“Why did Alan Ayckbourn end up in Scarborough of all places?”
It’s one of the most frequently asked questions I receive as Alan Ayckbourn’s Archivist. And, actually, it’s rather a good question.
Alan Ayckbourn was born in Hampstead, London, in 1939 – he doesn’t recall ever venturing north of Potter’s Bar before the age of 16. Yet since the age of 18, he’s essentially been based in and associated with the east coast town of Scarborough in North Yorkshire. So how did this unlikely association come to pass?
By early 1957, Alan was working at Leatherhead Theatre Club as a Stage Manager with some small acting roles. He’d left school the previous year and worked consistently in theatre with an eye towards acting as a professional career.
At Leatherhead, the stage manager – Rodney Wood – asked Alan if he’d like to join him for a job at the Library Theatre in Scarborough for the summer. Alan apparently had only the vaguest idea where the seaside resort of Scarborough was and had never heard of the company, which had been formed by Stephen Joseph two years previously.
However, he was intrigued by the notion of theatre-in-the-round and joined Rodney in a visit to the Mahatma Gandhi Assembly Hall in Fitzroy Square, London, to see the company perform Sartre’s Huis Clos during Spring 1957; the most likely date being 14 April.
The performance had a profound effect on Alan.
“[It] sticks out still in my mind as one of the most exciting things I’d ever seen in the theatre…. It was an absolute knockout. It was a pretty racy play, for its time, you know. And I thought, ‘This is terrific.’ I also liked it because theatre-in-the-round had no scenery and that meant less work.”
Alan agreed to join the Library Theatre company with Rodney and spent two weeks in London in rehearsals for the season’s four plays. Alan was predominantly a stage manager, but also had small acting roles in J.B. Priestley’s An Inspector Calls and Catherine Prynne’s The Ornamental Hermit.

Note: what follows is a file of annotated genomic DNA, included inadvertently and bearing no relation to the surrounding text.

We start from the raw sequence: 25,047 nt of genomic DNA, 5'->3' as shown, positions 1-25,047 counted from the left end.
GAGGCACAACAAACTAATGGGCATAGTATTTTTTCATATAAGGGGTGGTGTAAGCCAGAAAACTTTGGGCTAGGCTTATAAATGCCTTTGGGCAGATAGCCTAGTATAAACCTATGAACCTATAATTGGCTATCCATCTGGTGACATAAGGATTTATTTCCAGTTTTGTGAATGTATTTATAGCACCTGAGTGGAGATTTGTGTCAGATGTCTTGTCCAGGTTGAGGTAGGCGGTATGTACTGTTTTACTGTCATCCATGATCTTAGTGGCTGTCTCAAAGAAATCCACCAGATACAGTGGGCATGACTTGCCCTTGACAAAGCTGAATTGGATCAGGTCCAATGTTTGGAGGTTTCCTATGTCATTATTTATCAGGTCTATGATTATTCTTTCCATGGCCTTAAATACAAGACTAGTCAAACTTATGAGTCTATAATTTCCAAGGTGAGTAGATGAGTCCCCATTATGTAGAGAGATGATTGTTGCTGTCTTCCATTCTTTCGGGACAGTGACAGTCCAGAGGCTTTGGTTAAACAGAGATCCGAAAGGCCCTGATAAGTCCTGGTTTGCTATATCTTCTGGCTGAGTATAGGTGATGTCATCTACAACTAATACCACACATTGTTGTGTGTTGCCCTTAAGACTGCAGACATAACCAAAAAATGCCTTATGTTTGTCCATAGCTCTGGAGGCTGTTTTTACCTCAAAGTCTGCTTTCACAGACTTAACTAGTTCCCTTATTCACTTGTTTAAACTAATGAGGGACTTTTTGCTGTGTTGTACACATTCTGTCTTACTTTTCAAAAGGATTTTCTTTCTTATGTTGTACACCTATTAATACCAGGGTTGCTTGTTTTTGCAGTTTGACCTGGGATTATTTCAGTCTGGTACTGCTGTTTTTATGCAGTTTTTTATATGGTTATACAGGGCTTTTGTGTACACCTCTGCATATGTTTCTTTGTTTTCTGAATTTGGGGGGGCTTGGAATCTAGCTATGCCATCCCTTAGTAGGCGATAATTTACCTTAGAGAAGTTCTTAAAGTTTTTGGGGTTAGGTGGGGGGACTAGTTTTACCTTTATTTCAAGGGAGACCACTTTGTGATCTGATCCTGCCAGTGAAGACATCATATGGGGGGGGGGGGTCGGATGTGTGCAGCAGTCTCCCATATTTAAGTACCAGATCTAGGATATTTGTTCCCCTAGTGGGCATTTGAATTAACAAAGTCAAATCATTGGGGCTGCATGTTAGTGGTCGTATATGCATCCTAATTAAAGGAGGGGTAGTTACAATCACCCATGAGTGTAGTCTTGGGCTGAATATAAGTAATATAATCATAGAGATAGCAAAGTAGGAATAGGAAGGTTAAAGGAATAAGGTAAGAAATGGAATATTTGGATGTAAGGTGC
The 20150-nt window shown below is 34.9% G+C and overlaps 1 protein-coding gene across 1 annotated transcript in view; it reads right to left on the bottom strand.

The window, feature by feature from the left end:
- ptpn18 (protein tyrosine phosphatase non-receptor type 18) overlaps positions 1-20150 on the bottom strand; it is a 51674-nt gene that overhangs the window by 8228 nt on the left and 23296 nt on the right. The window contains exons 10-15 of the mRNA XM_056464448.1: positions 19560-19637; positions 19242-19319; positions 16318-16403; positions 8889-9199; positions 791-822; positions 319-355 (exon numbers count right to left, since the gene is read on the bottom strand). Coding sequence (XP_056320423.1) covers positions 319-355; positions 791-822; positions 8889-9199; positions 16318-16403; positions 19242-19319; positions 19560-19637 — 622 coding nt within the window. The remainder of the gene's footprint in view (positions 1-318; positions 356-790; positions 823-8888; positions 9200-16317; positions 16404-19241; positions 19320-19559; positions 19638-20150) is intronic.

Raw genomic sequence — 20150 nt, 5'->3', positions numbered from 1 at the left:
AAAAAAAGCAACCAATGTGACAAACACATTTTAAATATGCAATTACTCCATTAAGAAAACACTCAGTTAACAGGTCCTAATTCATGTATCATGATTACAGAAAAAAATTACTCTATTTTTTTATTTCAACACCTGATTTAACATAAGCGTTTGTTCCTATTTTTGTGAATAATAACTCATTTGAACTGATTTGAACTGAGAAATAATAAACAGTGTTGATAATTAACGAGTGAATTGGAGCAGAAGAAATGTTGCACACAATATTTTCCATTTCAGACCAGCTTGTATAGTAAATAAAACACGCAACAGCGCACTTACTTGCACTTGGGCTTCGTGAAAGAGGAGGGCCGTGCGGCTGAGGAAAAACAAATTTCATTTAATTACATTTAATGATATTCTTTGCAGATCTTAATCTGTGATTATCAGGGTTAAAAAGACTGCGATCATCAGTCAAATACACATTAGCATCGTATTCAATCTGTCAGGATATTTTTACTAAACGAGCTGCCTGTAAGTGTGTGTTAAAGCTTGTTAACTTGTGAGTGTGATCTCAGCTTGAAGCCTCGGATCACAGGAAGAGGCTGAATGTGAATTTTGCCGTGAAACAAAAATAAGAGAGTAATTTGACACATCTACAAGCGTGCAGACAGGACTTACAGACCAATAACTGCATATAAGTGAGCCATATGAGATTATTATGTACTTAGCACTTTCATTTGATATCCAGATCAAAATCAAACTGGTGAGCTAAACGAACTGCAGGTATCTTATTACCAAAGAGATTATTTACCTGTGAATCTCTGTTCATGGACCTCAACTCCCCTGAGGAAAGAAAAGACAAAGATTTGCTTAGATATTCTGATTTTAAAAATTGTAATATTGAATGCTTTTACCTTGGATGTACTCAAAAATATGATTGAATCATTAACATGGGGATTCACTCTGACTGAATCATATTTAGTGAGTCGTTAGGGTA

The company then moved to Scarborough with Alan still having no idea where he was going was other than the vague direction of turn right at York! Little did he know how important a part this seaside town was going to play in his life.
“I remember I got off the train packed with holidaymakers and this bracing air and smell of chips. I said, ‘Wow!’ Because I was an inland child living in north Sussex, one of the great treats as a child was a trip to the seaside – so, dear reader, I bought the sweet shop. I came to the seaside and stayed. I thought, ‘This can’t get better’.”
The Library Theatre itself was like nothing he had previously encountered. Based in the Concert Room on the first floor of the public library, the theatre was a temporary affair re-assembled for each summer and winter season.
The seating was built onto portable rostra designed by Stephen Joseph with the stage space accessible by just two entrances – one of which was the public entrance. There was a cramped shared dressing room and a single toilet for both the company and the audience.
Despite its limitations, it obviously had an attraction for the aspiring actor.
“The auditorium was a makeshift affair; borrowed seats on rickety rostra in a small airless room of the public library. On the hot evenings, senior citizens would be supported from the theatre gasping for fresh sea air. Small children would, when carried away by the action, occasionally slip through the gaps in the seating and require rescuing. The stage floor was parquet and treacherously polished; the walls covered in untouchable, light green flock wallpaper. All in all an unpromising venue to present – as we saw it at the time – new work in new ways to new audiences.”